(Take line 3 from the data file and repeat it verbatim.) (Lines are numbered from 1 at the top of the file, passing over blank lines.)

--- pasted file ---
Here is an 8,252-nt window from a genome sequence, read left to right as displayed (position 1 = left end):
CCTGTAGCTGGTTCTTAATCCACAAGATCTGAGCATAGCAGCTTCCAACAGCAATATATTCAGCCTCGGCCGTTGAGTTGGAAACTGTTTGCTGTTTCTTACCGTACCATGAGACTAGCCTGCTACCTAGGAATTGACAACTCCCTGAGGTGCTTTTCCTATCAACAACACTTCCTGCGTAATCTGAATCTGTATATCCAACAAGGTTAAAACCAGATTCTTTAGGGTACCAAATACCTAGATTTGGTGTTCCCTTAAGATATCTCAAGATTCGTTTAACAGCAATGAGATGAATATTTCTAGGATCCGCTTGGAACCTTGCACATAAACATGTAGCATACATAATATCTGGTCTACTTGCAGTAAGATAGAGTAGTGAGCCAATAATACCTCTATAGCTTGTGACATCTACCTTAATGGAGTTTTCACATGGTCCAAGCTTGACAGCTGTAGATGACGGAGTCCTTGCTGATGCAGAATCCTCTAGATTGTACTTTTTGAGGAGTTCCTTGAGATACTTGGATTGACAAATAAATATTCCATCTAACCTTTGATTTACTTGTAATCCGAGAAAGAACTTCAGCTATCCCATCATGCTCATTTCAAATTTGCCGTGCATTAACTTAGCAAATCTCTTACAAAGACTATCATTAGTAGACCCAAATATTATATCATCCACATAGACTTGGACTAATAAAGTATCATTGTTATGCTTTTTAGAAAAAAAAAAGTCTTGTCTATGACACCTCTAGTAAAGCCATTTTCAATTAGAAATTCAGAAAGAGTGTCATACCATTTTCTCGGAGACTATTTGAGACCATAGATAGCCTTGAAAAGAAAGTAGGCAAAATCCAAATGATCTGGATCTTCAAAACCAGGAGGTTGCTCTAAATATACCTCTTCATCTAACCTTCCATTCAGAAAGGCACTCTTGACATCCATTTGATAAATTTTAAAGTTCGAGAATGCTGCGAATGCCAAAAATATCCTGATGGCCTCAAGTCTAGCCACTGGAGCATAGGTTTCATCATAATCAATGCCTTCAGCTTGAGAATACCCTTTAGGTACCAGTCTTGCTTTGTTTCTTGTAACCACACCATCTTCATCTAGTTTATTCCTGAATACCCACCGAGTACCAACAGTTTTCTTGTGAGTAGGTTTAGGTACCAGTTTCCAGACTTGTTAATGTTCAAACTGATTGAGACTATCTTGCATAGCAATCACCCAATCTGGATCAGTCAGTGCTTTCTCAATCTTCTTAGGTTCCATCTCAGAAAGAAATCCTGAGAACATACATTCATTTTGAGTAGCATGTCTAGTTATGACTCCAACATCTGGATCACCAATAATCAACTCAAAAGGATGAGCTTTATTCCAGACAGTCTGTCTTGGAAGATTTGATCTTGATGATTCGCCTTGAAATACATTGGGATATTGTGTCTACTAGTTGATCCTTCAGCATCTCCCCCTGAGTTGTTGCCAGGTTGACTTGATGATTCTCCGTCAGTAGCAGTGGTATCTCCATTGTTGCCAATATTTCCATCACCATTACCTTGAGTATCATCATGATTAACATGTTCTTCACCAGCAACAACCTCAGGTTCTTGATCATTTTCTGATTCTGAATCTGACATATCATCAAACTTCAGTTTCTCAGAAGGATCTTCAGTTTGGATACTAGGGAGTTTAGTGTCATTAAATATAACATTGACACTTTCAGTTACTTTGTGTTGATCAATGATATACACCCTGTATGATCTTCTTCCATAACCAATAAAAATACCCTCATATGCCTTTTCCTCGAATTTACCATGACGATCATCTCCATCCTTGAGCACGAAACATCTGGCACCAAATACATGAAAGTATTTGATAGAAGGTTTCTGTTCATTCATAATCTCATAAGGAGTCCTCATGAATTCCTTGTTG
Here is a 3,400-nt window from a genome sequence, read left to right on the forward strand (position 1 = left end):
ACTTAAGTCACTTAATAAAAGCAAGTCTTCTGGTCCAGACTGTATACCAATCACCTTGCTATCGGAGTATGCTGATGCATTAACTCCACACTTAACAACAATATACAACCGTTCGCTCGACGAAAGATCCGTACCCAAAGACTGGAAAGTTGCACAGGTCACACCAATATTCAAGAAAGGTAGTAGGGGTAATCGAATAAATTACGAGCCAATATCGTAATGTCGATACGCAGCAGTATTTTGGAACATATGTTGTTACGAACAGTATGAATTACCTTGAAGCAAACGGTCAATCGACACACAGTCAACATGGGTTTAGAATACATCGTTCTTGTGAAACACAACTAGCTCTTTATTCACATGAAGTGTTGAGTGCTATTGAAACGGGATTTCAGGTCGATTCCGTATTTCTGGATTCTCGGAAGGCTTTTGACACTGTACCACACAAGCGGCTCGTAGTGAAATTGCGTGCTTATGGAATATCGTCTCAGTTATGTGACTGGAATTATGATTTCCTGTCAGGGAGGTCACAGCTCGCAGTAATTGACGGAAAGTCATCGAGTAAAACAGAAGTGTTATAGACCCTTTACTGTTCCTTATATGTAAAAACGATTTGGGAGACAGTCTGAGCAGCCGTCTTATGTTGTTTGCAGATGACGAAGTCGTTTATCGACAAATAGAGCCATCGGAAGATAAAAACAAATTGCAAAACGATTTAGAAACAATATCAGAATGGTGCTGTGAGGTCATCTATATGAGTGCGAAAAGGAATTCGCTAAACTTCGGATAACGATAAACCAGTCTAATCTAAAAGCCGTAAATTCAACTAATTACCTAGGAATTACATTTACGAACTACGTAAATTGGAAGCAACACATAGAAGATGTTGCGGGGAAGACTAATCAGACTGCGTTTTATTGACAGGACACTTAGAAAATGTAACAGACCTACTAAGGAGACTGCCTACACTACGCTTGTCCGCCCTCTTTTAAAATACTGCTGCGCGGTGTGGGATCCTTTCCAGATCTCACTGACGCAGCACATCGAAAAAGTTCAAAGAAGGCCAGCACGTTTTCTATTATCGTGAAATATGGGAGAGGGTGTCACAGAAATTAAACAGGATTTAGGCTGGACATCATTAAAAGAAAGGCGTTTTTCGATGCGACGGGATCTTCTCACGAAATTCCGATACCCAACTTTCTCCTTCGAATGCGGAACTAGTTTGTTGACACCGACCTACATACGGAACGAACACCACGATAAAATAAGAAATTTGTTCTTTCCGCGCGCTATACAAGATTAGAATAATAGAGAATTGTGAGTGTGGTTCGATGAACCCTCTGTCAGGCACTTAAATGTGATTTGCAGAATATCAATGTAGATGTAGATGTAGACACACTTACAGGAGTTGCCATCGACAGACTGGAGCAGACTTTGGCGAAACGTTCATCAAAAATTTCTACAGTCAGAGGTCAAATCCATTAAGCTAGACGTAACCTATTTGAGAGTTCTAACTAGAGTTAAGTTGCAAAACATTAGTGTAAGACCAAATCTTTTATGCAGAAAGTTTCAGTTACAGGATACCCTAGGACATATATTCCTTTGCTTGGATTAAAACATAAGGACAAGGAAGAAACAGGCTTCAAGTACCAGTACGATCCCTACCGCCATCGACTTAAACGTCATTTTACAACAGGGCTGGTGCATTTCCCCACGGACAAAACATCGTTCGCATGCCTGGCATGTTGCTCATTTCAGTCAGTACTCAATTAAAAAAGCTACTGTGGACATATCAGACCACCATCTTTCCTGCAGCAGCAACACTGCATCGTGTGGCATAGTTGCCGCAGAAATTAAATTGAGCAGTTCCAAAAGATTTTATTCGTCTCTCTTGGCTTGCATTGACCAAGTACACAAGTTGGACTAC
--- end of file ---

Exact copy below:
Here is a 3,400-nt window from a genome sequence, read left to right on the forward strand (position 1 = left end):